Lion Air’s new full-service carrier, Space Air, appears set to launch in 2012.

Industry executives familiar with the situation say the Indonesian carrier has applied for an air operator’s certificate for the new full-service carrier. The new airline will operate Boeing 737s, Lion Air President Director Rusdi Kirana said in a local report. Lion Air executives told Aviation Week that Rusdi wants the new premium outfit to compete head to head with Garuda Indonesia and that the move is partly a response to Garuda’s Citilink’s moving into the low-cost carrier (LCC) market.

Rusdi is also aware that in Indonesia there is relatively little competition in the premium segment. Garuda is the country’s only premium airline, so margins are higher.

“In Indonesia there is a large, wealthy population. There are a lot of Indonesians that simply will not fly a LCC. So he sees there’s a lot of business that goes to Garuda,” says an industry executive who has leased aircraft to Indonesian carriers. “There’s also a lot of wealthy Indonesians who fly Singapore Airlines (SIA) when traveling internationally, and that is why SIA still has a first-class cabin on its Jakarta route,” adds the executive. SIA charges $1,300-1,600 for a first-class, roundtrip ticket for Jakarta-Singapore, a 90-minute flight.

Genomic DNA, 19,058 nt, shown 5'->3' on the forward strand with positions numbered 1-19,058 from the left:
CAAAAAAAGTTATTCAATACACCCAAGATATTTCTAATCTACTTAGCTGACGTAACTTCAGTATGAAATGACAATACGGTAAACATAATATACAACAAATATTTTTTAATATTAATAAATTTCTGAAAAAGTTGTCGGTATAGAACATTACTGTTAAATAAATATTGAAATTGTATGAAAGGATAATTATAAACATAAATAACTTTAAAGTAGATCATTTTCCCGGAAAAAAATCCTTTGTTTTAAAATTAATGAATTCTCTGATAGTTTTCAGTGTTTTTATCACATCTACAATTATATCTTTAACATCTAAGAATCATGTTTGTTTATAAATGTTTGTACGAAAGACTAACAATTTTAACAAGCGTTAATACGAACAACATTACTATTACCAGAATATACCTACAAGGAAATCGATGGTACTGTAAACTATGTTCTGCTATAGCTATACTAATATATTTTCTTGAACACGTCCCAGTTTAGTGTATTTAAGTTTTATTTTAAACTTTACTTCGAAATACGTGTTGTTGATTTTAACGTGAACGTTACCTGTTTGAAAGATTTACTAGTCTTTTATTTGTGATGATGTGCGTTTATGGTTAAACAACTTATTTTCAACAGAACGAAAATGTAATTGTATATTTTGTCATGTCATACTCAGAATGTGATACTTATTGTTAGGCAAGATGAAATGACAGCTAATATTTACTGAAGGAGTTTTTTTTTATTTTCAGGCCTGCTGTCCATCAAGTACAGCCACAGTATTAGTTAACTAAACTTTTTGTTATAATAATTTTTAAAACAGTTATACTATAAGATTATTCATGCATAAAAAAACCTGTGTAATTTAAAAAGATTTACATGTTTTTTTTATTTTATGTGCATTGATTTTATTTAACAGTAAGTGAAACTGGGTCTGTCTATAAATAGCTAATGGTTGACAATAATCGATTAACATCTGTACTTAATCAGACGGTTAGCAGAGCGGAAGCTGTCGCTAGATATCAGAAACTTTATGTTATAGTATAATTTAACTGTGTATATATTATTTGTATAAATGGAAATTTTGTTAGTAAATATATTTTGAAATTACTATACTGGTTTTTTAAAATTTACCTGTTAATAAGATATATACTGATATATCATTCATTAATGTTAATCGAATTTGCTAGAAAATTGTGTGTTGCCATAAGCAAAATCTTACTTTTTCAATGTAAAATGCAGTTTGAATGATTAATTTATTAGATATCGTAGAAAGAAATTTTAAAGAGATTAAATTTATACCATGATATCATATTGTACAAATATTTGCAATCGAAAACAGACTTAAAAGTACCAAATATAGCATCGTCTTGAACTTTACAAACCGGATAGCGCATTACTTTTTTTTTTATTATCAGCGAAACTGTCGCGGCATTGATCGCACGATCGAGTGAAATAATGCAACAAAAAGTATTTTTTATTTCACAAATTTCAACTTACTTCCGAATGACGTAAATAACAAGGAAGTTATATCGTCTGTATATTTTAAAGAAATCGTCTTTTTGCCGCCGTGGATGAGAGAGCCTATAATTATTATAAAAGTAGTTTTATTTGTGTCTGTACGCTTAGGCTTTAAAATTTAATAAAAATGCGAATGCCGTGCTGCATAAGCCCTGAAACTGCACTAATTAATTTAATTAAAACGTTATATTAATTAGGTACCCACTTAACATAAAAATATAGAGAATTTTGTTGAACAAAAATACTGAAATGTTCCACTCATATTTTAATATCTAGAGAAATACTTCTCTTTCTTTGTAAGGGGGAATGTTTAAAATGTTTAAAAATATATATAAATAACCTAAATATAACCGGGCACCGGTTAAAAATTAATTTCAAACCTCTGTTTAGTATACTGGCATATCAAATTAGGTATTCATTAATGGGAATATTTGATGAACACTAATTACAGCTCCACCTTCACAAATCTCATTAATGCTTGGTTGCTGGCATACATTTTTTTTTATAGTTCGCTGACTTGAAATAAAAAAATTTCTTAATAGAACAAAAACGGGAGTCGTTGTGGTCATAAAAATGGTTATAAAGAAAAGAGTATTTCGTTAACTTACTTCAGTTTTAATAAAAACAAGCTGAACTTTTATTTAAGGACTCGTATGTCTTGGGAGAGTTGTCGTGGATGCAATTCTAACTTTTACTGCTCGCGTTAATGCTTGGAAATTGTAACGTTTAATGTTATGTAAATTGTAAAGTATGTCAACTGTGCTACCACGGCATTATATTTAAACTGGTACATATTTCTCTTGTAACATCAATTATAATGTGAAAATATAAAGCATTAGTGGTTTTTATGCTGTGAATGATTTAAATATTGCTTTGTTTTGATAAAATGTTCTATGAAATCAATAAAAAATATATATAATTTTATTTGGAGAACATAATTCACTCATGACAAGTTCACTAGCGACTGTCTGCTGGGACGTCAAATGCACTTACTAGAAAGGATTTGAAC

Lion has plenty of 737s it can use for this new business because on Nov. 18 it agreed to order 201 Boeing 737 MAX aircraft and 29 737-900ERs. Before this agreement, Lion had 114 737-900ERs and 12 Boeing 737-800s on order, according to Boeing’s figures. A Boeing spokesman declines to say if any of the aircraft from the earlier order will be canceled as a result. “This is an agreement to order. Boeing and Lion Air are [still] working to finalize the details,” says the spokesman.

Some industry executives say the new deal will replace some of the earlier aircraft orders. There is no way Lion can make use of 143 new 737-900ERs on top of the 52 it has already taken, they say. Signing a new aircraft deal with Boeing enables Lion to delay aircraft deliveries and take the more fuel-efficient 737 MAX, so it can remain cost-competitive, they add.